April 21, 2008 § Leave a comment
Now reading: The Art of Memory.
This is a dense, dense book. We’re talking analysis of how the rules for the ancient “art of memory,” applied explicitly for students of rhetoric, gradually evolved in the middle ages into a similar set of rules appearing in scholastic summae as part of the Christian virtue of prudence (remembering virtues and vices in order to prudently avoid eternal hellfire, goes the basic logic). But things are getting really interesting as Yates ties the art into its potential to unlock some of the mysteries of late medieval and Renaissance art and iconography. Why are there all those grotesque allegorical figures and personifications of various sins or virtues in the art of this time? Why are there rows of figures bordering scenes, why such a strange emphasis on kabuki-like gesture and fetishistic rendering of saints’ symbols? It all jibes eerily well with the rules for the art of memory, which emphasizes the creation of memorable images, and especially human forms, the more grotesque or remarkable the better, in striking poses to aid mnemonic recovery of the figures’ messages.
Anyway, this somewhat fanciful suggestion, specifically, was a total payoff for me:
The high Gothic cathedral, so E. Panofsky has suggested, resembles a scholastic summa in being arranged according to ‘a system of homologous parts and parts of parts.’ The extraordinary thought now arises that if Thomas Aquinas memorised his own Summa through ‘corporeal similitudes’ disposed on places following the order of its parts, the abstract Summa might be corporealised in memory into something like a Gothic cathedral full of images on its ordered places.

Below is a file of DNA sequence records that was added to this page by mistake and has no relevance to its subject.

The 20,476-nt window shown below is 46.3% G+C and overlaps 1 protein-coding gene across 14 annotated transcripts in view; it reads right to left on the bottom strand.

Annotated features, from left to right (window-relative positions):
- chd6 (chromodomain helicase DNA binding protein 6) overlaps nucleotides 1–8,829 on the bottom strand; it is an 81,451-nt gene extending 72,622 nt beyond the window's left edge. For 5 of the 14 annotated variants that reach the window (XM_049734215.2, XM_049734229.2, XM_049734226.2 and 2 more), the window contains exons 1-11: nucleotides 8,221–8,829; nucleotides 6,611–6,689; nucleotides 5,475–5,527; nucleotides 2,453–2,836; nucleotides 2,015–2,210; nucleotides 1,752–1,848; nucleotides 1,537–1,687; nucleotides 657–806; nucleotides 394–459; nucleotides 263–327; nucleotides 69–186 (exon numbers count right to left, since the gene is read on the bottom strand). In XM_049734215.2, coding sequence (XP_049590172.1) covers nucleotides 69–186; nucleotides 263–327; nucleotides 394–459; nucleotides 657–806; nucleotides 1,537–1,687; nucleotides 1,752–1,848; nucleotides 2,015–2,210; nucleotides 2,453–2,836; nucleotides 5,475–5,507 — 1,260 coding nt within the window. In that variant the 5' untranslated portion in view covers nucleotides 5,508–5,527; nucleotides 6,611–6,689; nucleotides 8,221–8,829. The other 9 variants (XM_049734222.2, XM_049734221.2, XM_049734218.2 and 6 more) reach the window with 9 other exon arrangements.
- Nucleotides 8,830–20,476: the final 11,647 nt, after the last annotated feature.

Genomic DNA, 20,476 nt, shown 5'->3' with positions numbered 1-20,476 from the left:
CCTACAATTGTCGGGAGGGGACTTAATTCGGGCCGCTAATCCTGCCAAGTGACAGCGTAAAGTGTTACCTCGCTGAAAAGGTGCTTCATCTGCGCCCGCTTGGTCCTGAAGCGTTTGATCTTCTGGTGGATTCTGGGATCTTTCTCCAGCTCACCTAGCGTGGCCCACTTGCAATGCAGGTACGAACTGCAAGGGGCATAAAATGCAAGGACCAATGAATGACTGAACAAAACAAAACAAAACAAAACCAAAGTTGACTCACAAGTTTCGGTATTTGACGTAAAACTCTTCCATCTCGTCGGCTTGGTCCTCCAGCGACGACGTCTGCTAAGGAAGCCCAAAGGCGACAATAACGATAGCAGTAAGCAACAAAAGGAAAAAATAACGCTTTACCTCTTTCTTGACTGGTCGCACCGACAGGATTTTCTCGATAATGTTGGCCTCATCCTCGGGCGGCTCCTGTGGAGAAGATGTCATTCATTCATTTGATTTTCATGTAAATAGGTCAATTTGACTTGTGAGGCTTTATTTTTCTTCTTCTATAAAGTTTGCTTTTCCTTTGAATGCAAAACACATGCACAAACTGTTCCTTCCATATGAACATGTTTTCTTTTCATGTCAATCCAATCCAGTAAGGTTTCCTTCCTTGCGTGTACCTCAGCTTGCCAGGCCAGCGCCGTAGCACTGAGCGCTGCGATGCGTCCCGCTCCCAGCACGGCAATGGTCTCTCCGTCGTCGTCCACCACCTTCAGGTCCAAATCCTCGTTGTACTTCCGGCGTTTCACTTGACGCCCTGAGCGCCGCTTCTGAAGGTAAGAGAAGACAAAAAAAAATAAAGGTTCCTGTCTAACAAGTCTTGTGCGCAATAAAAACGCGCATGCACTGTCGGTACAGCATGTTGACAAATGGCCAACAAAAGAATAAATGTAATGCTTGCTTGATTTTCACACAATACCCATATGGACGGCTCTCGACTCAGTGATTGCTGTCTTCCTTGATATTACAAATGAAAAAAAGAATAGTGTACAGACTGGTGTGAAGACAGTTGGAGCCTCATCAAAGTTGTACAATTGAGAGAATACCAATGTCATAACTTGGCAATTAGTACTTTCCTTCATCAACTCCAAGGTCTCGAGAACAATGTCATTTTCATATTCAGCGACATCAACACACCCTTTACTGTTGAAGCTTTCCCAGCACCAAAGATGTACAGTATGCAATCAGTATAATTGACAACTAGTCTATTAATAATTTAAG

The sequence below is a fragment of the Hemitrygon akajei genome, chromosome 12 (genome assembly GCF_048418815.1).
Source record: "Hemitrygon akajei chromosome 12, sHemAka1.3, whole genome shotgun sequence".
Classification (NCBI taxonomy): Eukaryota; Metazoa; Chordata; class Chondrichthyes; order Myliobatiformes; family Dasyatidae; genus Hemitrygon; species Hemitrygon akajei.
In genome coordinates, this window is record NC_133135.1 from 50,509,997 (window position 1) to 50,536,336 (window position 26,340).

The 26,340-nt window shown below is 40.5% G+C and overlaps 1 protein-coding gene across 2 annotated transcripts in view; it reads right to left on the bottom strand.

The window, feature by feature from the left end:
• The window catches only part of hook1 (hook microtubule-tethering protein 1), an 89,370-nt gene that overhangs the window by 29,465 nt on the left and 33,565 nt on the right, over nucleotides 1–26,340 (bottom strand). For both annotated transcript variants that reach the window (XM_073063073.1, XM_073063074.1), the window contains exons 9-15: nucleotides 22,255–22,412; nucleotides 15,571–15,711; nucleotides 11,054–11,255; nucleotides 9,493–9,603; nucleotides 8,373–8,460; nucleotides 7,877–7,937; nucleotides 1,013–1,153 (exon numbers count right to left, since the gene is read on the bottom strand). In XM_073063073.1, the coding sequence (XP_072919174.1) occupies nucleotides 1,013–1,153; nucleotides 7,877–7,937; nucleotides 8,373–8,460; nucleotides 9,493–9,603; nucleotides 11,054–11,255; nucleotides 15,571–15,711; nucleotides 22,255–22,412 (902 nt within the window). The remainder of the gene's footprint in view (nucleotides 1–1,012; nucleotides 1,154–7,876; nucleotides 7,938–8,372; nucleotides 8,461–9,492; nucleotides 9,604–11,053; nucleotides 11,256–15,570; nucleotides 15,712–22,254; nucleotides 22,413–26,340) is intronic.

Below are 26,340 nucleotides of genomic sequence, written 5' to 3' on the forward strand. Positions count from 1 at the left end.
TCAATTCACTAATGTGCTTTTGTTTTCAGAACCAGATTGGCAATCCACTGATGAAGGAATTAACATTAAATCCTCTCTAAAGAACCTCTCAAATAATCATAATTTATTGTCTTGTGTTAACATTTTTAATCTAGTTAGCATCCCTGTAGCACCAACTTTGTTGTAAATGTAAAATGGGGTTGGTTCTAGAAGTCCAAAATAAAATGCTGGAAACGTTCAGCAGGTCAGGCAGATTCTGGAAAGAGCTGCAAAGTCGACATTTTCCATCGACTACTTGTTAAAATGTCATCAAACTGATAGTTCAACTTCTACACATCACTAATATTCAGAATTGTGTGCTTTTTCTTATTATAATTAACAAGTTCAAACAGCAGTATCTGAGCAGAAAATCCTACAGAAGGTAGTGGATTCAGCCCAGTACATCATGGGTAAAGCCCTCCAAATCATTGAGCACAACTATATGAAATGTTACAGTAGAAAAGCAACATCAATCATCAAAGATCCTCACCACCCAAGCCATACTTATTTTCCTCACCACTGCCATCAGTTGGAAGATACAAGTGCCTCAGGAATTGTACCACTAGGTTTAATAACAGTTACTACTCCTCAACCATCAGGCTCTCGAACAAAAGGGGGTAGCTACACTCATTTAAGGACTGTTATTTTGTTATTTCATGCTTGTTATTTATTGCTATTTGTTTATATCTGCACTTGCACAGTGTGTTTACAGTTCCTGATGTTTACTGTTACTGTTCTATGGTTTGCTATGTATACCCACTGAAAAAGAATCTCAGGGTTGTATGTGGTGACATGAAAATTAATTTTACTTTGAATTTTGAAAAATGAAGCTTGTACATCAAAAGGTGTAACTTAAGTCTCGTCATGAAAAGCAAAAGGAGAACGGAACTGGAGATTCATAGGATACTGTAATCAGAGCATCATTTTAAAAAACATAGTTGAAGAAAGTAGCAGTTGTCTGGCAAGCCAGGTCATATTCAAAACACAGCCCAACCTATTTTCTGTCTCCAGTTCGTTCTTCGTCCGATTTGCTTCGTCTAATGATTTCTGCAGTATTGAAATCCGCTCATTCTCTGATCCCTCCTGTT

On the one hand, it’s somewhat obvious that medieval art and, specifically, the stained glass windows of a Gothic cathedral, were intended to impart moral lessons and to impress on the memories of their viewers concern for their eternal souls. On the other hand, it is an amazing to me to think of ideal, glorious, vibrant cathedrals of the mind (of Thomas Aquinas’s mind), with row upon row of stained glass windows depicting all of the virtues, all of the vices, their various epitomes in saints and sinners, their various reminders and lessons and reasons for being. And dividing these windows, columns carved with allegorical figures identifying each section of the hierarchical medieval scholastic system of knowledge; and on the walls at the front and back of the cathedral, giant scenes of heaven and hell, the reasons for all of this knowledge to exist; the floor, the ceiling, the architecture itself holding meaning. The artist of memory creating his cathedral, choosing the lighting, building stone by stone the system which will remind constantly of the moral structure of the world, to be recalled for a sermon, a homily, a devotion.
Yates does mention that the art is encouraged in the 14th century and forward as a devotional exercise, which certainly seems more logical to our modern brains, which can’t fathom the practicality of attempting to store so much knowledge in the brain. This is leading to the hermetic, humanistic, and mystical uses to which the art will be put in the Renaissance. Things are going to get really interesting.